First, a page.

Bullecourt (Second) (World War 1, 3 May 1917 to 17 May 1917)

About This Campaign

Second Bullecourt - May 1917

Order of Battle 

Preceding the Battle

The failure of First Bullecourt and the German counter attack at Lagnicourt precipitated another attempt to break into the Hindenburg Line in support of the British Arras Offensive.

  • The attack was planned on exactly the same line as the first using the 'Central Road' running E-W as an axis.
  • Whereas the 4th Division was used in First Bullecourt, no less than three Divisions were committed to Second Bullecourt;  The 2nd, 1st and 5th Divisions (the latter only just recovered from the disaster at Fromelles in July 1916).
  • The 2nd (Aus) Division was positioned with its 6th Brigade on the left and the 5th Bde on the right of the Central Road. The 62nd (UK) Div was still involved in an attack on Bullecourt village.

 The Battle

  • The attack once again achieved a 'break in' but it could not be exploited.

  • The tanks that had failed so badly at First Bullecourt fared little better.
  • Fierce bombing (grenade) battles took place in the OG1 / 2 trench lines. The Germans also used flame throwers. Both sides used mortars.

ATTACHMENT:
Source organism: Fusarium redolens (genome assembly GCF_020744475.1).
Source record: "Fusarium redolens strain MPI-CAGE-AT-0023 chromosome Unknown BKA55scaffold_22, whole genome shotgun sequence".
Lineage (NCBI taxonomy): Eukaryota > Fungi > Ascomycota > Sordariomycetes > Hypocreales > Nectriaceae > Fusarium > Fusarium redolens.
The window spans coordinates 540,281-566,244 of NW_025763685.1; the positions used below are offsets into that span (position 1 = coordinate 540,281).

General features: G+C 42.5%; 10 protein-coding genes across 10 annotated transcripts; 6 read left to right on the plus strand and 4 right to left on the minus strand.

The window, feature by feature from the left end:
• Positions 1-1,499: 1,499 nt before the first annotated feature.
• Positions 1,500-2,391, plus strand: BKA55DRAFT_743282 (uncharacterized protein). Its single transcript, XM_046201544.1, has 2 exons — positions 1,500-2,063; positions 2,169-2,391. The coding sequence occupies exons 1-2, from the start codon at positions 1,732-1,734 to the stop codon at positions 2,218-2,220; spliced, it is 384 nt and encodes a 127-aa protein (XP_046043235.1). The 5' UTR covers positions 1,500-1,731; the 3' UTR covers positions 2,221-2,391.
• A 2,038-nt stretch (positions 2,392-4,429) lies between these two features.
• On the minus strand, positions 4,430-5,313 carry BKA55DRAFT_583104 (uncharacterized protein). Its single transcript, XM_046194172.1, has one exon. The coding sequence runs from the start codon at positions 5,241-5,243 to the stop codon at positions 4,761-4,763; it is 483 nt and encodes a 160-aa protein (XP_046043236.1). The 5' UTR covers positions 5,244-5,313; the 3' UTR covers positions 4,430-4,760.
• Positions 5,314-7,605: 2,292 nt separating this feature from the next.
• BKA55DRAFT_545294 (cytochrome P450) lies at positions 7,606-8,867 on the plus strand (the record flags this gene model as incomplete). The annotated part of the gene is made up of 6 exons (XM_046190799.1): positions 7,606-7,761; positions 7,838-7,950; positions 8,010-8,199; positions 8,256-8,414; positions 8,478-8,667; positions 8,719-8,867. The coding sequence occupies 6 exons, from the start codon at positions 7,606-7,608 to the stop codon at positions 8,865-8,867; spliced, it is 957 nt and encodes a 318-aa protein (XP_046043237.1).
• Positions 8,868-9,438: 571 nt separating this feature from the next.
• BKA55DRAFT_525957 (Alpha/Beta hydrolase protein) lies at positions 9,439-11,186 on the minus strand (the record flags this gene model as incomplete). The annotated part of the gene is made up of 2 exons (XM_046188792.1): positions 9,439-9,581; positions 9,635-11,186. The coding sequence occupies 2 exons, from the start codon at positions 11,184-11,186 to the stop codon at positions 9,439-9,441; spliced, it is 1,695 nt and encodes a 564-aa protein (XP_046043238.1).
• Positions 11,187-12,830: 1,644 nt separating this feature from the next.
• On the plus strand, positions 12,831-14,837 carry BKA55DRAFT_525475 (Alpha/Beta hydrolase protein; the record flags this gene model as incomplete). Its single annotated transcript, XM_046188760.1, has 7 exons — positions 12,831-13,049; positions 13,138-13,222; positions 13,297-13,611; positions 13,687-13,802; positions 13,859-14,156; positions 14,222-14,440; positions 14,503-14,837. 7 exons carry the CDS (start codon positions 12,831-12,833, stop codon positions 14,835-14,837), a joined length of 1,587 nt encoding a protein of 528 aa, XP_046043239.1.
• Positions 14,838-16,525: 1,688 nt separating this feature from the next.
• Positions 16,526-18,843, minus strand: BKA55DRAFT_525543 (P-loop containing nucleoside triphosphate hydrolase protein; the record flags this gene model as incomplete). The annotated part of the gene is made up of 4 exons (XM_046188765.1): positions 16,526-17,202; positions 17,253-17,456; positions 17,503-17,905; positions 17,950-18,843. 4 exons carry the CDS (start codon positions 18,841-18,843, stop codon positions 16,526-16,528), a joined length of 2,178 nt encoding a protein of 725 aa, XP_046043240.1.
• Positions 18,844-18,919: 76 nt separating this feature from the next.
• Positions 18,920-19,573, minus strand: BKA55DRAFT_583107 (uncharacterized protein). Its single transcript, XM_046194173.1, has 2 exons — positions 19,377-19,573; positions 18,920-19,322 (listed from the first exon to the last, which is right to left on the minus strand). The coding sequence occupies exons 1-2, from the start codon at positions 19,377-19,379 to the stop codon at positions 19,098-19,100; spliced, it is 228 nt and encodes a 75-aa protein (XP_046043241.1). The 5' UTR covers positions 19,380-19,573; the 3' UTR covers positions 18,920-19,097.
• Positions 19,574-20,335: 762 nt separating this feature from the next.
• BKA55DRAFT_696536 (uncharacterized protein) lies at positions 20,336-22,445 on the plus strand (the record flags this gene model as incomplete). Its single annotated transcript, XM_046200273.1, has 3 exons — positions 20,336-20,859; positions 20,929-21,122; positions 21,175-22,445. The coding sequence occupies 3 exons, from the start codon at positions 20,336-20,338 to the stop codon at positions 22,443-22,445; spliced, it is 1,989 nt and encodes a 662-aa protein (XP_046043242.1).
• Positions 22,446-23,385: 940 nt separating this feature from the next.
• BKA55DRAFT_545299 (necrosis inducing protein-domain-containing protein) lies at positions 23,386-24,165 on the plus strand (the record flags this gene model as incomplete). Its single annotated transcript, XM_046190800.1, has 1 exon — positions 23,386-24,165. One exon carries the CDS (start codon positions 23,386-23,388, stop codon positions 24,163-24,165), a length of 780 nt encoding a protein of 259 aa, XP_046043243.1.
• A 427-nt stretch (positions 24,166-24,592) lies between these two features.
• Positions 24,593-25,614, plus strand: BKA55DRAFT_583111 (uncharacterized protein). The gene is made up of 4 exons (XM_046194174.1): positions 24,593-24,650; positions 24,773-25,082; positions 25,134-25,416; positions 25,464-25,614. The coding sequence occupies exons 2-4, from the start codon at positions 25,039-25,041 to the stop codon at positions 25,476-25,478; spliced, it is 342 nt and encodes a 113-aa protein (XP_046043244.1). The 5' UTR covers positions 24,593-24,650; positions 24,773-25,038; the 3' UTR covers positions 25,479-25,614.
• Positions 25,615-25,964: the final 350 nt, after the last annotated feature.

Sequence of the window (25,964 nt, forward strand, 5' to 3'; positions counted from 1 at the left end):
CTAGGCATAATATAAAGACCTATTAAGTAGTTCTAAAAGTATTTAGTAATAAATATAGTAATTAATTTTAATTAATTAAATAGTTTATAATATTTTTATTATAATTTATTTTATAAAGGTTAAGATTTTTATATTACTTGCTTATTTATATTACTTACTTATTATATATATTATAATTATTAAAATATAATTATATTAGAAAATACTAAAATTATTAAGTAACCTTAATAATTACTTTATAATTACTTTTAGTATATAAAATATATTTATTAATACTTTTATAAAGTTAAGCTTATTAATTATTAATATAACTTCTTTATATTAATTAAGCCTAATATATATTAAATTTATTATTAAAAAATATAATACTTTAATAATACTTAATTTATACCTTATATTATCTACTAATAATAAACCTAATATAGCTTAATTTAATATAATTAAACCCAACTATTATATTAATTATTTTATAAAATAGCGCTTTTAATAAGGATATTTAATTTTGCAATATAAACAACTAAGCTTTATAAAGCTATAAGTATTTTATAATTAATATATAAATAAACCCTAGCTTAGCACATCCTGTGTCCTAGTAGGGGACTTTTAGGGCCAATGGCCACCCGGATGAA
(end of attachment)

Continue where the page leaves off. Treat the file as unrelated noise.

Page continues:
• 2 Div Pioneers dug a 1 km communication trench (Pioneer Trench) parallel with the Central Road to assist reserves and supplies coming forward.
  • An Artillery barrage and massed fire from the 2nd Division Machine Gun  Companies supported the attack  - 96 Vickers guns in all putting down a phenomenal weight of fire.
  • Failure occurred on the right flank where 5 Bde’s assault was stopped and driven back by Machine Gun fire from Queant.  They were hit by what is known as enfilade grazing fire  - long range fire from guns out of sight to the attackers coming over an intermediate crest line. Queant had not been neutralised as part of Comd 5 Bde (Smith’s) fire suport planning. Severe casualties were sustained in 17 and 19 Bns.
  • 1st (AUS) Division was brought up to relieve the 2nd (Aus) Division on 5 May. 1st Brigade was attacking on the left of the Central Road and 3rd Brigade was on the right of the Central Road.
  • On 10 May – 5 days later – both 1st & 2nd Divisions were by this stage exhausted and the 5 Div was brought into the battle. It had just been rebuilt from its losses at Fromelles the previous year.
  • The "Break in" was achieved with assault forces turning left and right and barricading the German communication trenches. 58th and 60th (VIC) Battalions were tasked to turn left and fight their way along OG1 & 2 in the direction of Bullecourt village to support the British attack on the village itself.
  • Then began a series of determined counterattacks by the Germans.
  • Both sides fought to a standstill where they were.


  • On top of the 3300 casualties including 1170 POWs in First Bullecourt, another 7000 casualties were sustained in Second Bullecourt (which was the equivalent of almost half a division).